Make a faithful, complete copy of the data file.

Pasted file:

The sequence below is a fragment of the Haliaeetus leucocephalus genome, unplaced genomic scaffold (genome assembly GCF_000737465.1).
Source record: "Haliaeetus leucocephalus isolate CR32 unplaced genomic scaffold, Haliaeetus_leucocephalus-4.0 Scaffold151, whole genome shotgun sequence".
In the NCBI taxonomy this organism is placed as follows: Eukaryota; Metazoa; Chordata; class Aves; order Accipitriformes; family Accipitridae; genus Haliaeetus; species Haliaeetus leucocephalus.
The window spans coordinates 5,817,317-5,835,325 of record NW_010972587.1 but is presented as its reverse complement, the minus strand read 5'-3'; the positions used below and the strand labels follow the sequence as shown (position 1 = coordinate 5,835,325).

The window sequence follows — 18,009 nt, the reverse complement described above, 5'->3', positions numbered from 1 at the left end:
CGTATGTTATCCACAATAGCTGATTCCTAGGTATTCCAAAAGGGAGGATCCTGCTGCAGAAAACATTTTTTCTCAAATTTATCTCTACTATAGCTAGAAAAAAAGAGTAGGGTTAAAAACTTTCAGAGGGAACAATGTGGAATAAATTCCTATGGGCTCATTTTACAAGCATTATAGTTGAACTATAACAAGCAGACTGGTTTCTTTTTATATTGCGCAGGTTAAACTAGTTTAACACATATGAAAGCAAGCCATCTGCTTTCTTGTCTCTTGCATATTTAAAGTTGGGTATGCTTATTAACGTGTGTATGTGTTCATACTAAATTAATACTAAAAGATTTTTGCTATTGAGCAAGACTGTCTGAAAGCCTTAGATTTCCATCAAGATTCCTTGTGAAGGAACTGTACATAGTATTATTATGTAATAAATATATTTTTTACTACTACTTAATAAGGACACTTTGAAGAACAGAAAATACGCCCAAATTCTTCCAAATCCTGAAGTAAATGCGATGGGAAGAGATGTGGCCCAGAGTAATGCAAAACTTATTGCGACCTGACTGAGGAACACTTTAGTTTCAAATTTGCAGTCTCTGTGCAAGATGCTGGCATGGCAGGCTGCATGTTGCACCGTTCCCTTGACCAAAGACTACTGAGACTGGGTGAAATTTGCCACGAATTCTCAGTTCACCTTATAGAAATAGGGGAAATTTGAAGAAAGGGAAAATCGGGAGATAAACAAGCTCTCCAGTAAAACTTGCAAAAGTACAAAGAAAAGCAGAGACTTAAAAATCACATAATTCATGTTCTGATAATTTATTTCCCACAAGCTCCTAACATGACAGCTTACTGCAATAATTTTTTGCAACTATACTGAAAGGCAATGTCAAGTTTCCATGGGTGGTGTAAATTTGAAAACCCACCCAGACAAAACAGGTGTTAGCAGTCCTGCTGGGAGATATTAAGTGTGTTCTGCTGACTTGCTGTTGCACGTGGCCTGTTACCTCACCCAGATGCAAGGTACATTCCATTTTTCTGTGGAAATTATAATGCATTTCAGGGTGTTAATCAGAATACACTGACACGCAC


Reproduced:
The sequence below is a fragment of the Haliaeetus leucocephalus genome, unplaced genomic scaffold (genome assembly GCF_000737465.1).
Source record: "Haliaeetus leucocephalus isolate CR32 unplaced genomic scaffold, Haliaeetus_leucocephalus-4.0 Scaffold151, whole genome shotgun sequence".
In the NCBI taxonomy this organism is placed as follows: Eukaryota; Metazoa; Chordata; class Aves; order Accipitriformes; family Accipitridae; genus Haliaeetus; species Haliaeetus leucocephalus.
The window spans coordinates 5,817,317-5,835,325 of record NW_010972587.1 but is presented as its reverse complement, the minus strand read 5'-3'; the positions used below and the strand labels follow the sequence as shown (position 1 = coordinate 5,835,325).

The window sequence follows — 18,009 nt, the reverse complement described above, 5'->3', positions numbered from 1 at the left end:
CGTATGTTATCCACAATAGCTGATTCCTAGGTATTCCAAAAGGGAGGATCCTGCTGCAGAAAACATTTTTTCTCAAATTTATCTCTACTATAGCTAGAAAAAAAGAGTAGGGTTAAAAACTTTCAGAGGGAACAATGTGGAATAAATTCCTATGGGCTCATTTTACAAGCATTATAGTTGAACTATAACAAGCAGACTGGTTTCTTTTTATATTGCGCAGGTTAAACTAGTTTAACACATATGAAAGCAAGCCATCTGCTTTCTTGTCTCTTGCATATTTAAAGTTGGGTATGCTTATTAACGTGTGTATGTGTTCATACTAAATTAATACTAAAAGATTTTTGCTATTGAGCAAGACTGTCTGAAAGCCTTAGATTTCCATCAAGATTCCTTGTGAAGGAACTGTACATAGTATTATTATGTAATAAATATATTTTTTACTACTACTTAATAAGGACACTTTGAAGAACAGAAAATACGCCCAAATTCTTCCAAATCCTGAAGTAAATGCGATGGGAAGAGATGTGGCCCAGAGTAATGCAAAACTTATTGCGACCTGACTGAGGAACACTTTAGTTTCAAATTTGCAGTCTCTGTGCAAGATGCTGGCATGGCAGGCTGCATGTTGCACCGTTCCCTTGACCAAAGACTACTGAGACTGGGTGAAATTTGCCACGAATTCTCAGTTCACCTTATAGAAATAGGGGAAATTTGAAGAAAGGGAAAATCGGGAGATAAACAAGCTCTCCAGTAAAACTTGCAAAAGTACAAAGAAAAGCAGAGACTTAAAAATCACATAATTCATGTTCTGATAATTTATTTCCCACAAGCTCCTAACATGACAGCTTACTGCAATAATTTTTTGCAACTATACTGAAAGGCAATGTCAAGTTTCCATGGGTGGTGTAAATTTGAAAACCCACCCAGACAAAACAGGTGTTAGCAGTCCTGCTGGGAGATATTAAGTGTGTTCTGCTGACTTGCTGTTGCACGTGGCCTGTTACCTCACCCAGATGCAAGGTACATTCCATTTTTCTGTGGAAATTATAATGCATTTCAGGGTGTTAATCAGAATACACTGACACGCAC